There are many mental illnesses that would lead to insane behaviors ranging from Obsessive-Compulsive Disorder to Schizophrenia. While it is difficult for the average person diagnose mental disorders from such a short story, the narrator likely has Obsessive-Compulsive Disorder. The care he takes in every aspect of his nightly stalking show the telltale characteristic of Obsessive-Compulsive Disorder: “And every night, about midnight, I turned the latch of his door and opened it- oh so gently!”
An example of this is in the quote, “His room was as black as pitch with the thick darkness and so I knew he could not see the opening of the door.” This means his room was so dark that the old man couldn’t see the young man about to kill him. Another example found in the text is, “And now at the dead hour of the night, amid the dreadful silence of that old house so strange a noise as this excited me to uncontrollable terror.” This means that it is incredibly late, and the old man is so scared that his heartbeat fills the dark room. This creepy setting helps to add to Poe’s creepy setting in “The Tell Tale Heart.”
¨The door was blistered and disdained.¨ That shows the door was dark and creepy. ¨The whole business looked apocryphal.¨ This showed the business wasn 't full proof. ¨She had an evil face.¨
“The Tell-Tale Heart” Versus “The Minister’s Black Veil” Sin drives the destructive force of guilt. “The Tell-Tale Heart,” by Edgar Allen Poe, is a story about an insane narrator who tries to convince the audience of his sanity by describing how he murdered an old man with a “vulture eye.” A similar story to this is “The Minister’s Black Veil,” by Nathaniel Hawthorne, which is about a minister who starts wearing a black veil unexpectedly, and as a result, the townspeople and the minister’s fiancee shun him, forcing the man to live a lonely life. Guilt and sin are portrayed in both short stories. Poe captures the essence of sin and guilt by demonstrating how the narrator is swallowed up in the guilt of his deadly deed, thereby forcing a confession to the police.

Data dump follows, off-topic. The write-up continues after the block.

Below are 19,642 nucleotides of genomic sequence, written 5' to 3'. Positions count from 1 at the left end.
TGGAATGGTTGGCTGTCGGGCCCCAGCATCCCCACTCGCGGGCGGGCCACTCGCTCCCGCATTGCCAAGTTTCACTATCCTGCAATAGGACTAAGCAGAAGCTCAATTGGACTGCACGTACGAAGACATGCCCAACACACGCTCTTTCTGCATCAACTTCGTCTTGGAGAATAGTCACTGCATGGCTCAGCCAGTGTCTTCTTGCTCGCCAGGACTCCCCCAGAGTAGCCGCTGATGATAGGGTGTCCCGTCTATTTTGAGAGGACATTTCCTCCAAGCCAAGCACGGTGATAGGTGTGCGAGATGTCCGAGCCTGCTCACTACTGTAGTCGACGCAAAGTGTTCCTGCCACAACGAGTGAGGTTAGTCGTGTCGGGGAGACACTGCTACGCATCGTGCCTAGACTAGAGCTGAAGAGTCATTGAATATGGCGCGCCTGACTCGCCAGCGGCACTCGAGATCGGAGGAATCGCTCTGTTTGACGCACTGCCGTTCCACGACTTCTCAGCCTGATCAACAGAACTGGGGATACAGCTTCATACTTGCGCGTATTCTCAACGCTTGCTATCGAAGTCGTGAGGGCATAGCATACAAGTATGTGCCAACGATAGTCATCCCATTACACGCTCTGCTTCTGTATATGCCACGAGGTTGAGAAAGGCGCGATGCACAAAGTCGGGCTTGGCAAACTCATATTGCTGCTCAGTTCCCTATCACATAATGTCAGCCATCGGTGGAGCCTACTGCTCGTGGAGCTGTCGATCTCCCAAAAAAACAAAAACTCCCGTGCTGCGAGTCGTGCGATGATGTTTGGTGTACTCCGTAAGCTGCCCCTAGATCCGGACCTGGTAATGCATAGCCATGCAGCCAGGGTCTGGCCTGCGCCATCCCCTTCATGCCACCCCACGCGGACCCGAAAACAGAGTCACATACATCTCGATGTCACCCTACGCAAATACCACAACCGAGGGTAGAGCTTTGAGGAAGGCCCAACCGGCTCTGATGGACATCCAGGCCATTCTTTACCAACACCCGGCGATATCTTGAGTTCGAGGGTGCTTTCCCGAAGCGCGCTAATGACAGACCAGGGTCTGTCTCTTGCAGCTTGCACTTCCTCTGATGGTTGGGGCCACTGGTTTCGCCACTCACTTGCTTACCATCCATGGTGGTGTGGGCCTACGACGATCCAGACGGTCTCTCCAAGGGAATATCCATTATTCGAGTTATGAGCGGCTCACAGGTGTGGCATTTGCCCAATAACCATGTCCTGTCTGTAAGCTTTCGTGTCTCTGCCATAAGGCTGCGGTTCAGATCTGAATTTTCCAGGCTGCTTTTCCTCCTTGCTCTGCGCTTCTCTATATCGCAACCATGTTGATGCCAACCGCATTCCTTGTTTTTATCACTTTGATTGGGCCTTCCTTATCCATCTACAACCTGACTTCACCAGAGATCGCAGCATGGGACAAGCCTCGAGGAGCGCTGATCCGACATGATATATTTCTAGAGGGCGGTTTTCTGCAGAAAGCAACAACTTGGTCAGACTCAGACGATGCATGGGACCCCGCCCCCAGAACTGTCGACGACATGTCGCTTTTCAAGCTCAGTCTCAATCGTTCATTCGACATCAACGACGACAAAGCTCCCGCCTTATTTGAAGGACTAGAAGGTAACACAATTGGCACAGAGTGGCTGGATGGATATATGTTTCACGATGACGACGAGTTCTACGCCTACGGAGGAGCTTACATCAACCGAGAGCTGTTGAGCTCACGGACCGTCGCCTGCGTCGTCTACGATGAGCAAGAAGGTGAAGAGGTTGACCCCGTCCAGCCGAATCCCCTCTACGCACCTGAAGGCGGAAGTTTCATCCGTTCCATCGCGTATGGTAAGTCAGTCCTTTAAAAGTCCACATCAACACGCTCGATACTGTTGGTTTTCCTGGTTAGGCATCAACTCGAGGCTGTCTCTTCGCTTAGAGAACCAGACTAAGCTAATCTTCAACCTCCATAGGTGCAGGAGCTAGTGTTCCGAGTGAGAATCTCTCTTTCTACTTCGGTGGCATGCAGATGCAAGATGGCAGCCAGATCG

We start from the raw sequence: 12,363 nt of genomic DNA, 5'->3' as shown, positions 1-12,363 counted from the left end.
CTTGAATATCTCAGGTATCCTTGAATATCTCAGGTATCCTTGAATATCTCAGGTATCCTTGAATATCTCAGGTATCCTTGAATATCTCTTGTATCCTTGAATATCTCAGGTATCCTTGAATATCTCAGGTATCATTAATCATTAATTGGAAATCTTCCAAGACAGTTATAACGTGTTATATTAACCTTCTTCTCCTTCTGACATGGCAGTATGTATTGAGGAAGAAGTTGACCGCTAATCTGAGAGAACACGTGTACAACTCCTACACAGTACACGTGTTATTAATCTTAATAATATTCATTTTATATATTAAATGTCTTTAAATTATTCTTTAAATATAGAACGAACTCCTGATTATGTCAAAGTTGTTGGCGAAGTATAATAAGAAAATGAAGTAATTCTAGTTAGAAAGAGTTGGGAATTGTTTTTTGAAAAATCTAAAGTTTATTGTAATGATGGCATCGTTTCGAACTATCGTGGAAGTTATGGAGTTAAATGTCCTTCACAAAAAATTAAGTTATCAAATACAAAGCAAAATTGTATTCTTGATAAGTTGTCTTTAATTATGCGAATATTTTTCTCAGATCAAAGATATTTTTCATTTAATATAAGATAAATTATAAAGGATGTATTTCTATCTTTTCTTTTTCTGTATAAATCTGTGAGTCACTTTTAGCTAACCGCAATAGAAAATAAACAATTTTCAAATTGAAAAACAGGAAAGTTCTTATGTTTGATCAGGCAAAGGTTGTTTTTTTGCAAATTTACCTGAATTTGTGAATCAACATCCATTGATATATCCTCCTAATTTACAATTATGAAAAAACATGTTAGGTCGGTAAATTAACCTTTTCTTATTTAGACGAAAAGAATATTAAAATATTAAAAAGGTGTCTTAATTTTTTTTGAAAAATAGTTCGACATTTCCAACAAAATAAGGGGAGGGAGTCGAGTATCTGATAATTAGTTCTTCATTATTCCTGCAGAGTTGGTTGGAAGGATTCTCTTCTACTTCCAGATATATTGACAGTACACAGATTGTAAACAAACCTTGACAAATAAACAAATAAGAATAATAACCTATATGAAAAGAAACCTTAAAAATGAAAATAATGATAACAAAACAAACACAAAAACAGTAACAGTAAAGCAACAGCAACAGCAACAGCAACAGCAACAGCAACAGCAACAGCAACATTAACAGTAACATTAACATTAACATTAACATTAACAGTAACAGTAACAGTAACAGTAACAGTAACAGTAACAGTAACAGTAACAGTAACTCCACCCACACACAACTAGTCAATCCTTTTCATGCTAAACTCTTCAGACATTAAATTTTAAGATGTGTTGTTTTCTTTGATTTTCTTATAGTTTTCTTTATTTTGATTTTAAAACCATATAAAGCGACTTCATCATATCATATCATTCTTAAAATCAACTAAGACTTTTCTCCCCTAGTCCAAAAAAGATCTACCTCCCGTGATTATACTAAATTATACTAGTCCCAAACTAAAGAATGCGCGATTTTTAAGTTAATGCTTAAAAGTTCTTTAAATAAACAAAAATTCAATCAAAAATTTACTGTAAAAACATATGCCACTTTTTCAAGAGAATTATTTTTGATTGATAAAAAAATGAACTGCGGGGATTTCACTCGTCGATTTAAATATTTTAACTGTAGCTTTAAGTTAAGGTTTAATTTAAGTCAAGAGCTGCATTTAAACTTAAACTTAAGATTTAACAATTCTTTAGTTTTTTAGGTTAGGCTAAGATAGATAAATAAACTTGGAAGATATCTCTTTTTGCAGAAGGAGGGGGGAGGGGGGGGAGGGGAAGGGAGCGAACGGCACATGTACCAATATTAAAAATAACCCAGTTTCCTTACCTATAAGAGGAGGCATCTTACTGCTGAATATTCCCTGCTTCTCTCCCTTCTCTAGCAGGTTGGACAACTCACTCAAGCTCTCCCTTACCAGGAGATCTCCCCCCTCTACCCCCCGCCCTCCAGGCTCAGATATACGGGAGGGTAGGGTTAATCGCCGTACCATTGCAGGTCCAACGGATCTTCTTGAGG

In the Tell-Tale Heart by Edgar Allan Poe, he symbolizes the eye,heart, and inner thinking to show his anger and fear. In the beginning, the author uses the old man’s eye to show the main characters anger. In the story it says “ I think it was his eye,” this tells that the reason he was feeling uncomfortable and nervous was the man’s eye making him angry. This shows that it gives the main character motivation to kill the old man that haunts him with the vulture eye. When it falls upon him it makes his blood run cold and feels determined to rid him of that horrid feeling.
Edgar Allan Poe's short story “The Tell Tale Heart” and Nathaniel Hawthorne's poem “Go To The Grave” both demonstrate ideas on religion and faith. Both “The Tell Tale Heart” and “Go To The Grave” touch on the subject of death. They are both in the gothic genre. “The Tell Tale Heart” and “Go To the Grave” both have religious concepts involved. The Tell Tale Heart touches on guilt a lot.